C. M. Rubin Writer Producer The Real Alice In Wonderland book and film

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By C M Rubin with Jeanne Argent

On August 14, 1868, a young clergyman by the name of Charles Lutwidge Dodgson visited Guildford in Surrey, England for the first time.  He was age 36, and he was house hunting.  By this time he had become the famous author of Alice’s Adventures in Wonderland (which had been published three years earlier under the name of Lewis Carroll).

Carroll’s father had died in June, 1868, and left him as head of the family, responsible for finding a home for his six unmarried sisters.  Within a few days of his visit to Guildford, the new Dodgson family home was selected.  In November of that year, the family moved into “The Chestnuts”, a large house built around 1861 that stood near the Guildford Castle grounds.  This home remained the Dodgson family home until 1919.  Although Lewis Carroll never actually lived in the house (he was a don at Christ Church Oxford where he had rooms), he visited his family often at “The Chestnuts”.

“In 1988,” said Jeanne Argent, “Guildford Borough Council acquired the back garden of “The Chestnuts” in Castle Street.  An idea was suggested for a sculpture to be sited in the garden.  The theme was to be “Alice”.  Mutual General Insurance Limited, a local business which had offices in the town, agreed to fund the casting as a publicity project, and a competition was announced to the sculpture department of the local Adult Education Institute.  Several sketches were sent by students to the Borough Council offices, and three of these were selected to be realised as three dimensional maquettes.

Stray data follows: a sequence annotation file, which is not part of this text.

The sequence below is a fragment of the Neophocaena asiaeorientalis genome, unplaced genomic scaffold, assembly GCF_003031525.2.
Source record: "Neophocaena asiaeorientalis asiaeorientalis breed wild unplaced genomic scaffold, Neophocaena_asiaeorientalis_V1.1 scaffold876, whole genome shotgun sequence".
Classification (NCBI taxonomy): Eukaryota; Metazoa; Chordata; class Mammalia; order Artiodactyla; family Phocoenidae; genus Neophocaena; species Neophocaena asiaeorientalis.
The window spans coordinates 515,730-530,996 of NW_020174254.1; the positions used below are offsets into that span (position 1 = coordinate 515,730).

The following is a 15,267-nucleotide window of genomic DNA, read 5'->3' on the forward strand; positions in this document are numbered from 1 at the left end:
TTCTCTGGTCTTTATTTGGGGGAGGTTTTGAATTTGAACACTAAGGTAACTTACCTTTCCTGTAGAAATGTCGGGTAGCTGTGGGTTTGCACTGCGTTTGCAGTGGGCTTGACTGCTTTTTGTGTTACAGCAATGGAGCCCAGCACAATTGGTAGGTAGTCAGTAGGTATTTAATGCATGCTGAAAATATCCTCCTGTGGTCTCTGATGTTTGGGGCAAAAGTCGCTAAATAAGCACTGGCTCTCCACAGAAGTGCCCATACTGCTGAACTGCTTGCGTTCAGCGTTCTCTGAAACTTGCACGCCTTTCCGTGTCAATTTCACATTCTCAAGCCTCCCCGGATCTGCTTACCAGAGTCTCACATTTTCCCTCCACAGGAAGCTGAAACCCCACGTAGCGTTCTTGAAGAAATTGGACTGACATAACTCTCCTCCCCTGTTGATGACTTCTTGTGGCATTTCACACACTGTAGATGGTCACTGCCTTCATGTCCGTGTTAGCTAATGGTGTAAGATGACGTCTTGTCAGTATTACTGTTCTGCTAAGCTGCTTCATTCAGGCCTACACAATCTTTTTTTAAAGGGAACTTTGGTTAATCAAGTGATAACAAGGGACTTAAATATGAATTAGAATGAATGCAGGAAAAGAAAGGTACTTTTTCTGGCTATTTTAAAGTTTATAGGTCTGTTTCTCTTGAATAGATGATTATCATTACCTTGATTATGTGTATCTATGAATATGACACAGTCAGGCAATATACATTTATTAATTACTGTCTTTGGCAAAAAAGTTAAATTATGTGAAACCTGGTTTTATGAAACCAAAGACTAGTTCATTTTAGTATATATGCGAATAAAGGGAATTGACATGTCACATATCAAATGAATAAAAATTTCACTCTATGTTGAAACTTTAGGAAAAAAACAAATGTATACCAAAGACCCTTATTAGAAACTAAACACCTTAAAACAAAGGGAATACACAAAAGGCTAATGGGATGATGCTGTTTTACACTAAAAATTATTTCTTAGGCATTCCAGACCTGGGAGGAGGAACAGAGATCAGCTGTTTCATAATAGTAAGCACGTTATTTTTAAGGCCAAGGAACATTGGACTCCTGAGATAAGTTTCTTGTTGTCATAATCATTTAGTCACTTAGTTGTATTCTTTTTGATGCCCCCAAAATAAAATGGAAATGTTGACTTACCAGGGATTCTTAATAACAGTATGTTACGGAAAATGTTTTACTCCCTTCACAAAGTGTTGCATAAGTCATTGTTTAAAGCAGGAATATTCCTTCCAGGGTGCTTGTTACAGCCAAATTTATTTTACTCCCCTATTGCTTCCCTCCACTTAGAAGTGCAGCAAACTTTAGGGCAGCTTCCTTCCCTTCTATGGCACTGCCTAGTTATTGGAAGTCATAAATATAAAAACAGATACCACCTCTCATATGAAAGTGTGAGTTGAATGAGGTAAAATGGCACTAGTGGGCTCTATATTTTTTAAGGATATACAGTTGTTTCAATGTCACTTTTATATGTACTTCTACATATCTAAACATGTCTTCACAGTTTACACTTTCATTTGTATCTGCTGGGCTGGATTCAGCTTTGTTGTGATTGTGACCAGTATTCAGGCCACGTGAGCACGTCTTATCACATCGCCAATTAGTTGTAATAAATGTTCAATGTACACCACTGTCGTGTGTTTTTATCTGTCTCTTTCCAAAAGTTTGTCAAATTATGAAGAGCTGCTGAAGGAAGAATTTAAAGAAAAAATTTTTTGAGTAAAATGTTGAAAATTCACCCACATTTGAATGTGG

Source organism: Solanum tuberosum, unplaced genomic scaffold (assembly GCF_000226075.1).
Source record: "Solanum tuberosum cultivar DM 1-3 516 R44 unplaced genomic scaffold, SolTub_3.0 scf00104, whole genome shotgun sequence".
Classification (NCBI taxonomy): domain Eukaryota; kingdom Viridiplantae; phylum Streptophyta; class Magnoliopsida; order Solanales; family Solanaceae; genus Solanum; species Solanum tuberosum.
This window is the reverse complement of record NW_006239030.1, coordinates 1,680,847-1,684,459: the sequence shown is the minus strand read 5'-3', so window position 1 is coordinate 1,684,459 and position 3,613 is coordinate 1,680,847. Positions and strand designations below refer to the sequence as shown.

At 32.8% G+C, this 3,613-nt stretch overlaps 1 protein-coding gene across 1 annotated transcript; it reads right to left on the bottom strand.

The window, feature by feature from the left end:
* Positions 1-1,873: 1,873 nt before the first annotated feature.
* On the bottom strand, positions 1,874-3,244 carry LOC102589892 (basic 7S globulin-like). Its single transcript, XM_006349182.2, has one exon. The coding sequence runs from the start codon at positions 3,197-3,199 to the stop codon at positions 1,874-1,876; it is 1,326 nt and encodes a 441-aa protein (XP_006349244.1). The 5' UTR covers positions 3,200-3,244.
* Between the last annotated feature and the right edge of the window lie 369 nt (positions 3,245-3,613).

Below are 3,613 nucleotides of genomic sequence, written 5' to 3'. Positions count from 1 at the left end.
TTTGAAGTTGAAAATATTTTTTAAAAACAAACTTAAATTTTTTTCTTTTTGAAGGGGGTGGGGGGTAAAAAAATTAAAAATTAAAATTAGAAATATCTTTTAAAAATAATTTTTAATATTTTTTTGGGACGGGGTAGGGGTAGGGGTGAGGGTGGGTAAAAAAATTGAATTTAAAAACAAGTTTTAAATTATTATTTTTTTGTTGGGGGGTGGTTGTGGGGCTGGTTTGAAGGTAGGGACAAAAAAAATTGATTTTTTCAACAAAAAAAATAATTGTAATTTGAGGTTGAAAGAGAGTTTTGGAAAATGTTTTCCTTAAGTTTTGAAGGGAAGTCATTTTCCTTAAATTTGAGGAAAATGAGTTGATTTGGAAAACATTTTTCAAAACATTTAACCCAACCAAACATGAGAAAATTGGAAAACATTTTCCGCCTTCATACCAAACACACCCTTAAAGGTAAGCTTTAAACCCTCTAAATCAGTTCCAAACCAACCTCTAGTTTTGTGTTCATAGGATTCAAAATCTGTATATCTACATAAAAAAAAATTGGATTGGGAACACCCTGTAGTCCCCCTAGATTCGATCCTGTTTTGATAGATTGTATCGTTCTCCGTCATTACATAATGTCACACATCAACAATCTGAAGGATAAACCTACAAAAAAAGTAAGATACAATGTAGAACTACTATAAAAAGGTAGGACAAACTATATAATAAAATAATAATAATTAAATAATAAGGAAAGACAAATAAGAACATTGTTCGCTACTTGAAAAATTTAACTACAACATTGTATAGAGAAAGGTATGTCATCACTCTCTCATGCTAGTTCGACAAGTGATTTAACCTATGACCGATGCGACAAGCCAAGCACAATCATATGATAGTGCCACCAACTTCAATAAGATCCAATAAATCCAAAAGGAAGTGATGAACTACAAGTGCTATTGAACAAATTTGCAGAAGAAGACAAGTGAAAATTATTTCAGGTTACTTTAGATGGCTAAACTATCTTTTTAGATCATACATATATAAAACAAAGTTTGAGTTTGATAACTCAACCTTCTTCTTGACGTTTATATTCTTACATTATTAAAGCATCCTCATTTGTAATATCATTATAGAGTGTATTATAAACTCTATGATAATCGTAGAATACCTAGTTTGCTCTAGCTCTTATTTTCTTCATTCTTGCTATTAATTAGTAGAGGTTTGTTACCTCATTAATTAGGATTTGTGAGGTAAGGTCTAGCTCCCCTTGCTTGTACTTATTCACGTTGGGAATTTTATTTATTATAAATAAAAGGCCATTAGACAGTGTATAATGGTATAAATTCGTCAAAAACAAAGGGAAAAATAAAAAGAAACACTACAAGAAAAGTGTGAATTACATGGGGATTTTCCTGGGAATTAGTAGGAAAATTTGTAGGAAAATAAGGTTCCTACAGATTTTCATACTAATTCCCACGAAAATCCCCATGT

I was a then mature student at the sculpture department and did not get involved until after the shortlist had been made.  I was asked by my tutor, the late Trevor Collis, if I would consider making one of the maquettes because the person who had submitted that particular design was a painter, not a sculptor.  The idea had come from one of the original Tenniel drawings for Alice Through the Looking Glass, and illustrated the moment when Alice steps through the mirror into the world on the other side.  I agreed to make a clay model, thinking that it would be interesting to use a sheet of real glass through which the figure would emerge.

When the Council met to view the maquettes, this was the one they chose, and  I then went on to make the over-life-size figure.  This was modelled in plaster of Paris over a metal armature. It took most of the next year, and I used my eight year old daughter Annie as the model for the face.

The finished work was cast in bronze by the Morris Singer foundry, and incorporated a sheet of 1 inch thick, bullet proof glass.  The sculpture was installed in the garden and unveiled on Tuesday, 18th September, 1990, two years after the centenary of the death of Lewis Carroll, by the Mayor of Guildford, Mrs. Mary Lloyd Jones.”

Today, Guildford Museum in England possesses many of Carroll’s family treasures, including many fascinating artifacts and Dodgson family photographs.   Lewis Carroll wrote his second Alice book, Through the Looking Glass, while he stayed at “The Chestnuts” in Guildford in 1871. 

Alice’s Adventures in Wonderland and Through the Looking Glass were books I read as a child and enjoyed, says Jeanne, “although I found the ‘eat me’, ‘drink me’ part of the story very worrying, since, as a country child, I had always been told never to eat anything that I was unsure of, especially mushrooms.  I appreciate Carroll’s quirky humour, the nonsense verse, and the general absurdity of the story. Living in Guildford, Lewis Carroll is part of the town’s history.  We have his grave in the Mount Cemetery, and I think perhaps we rather take him for granted.” 

Jeanne Argent’s stunning sculpture, “Alice Through The Looking Glass”, can be seen in The Real Alice In Wonderland book by C.M. Rubin and Gabriella Rubin. To see Jeanne’s work, go to 

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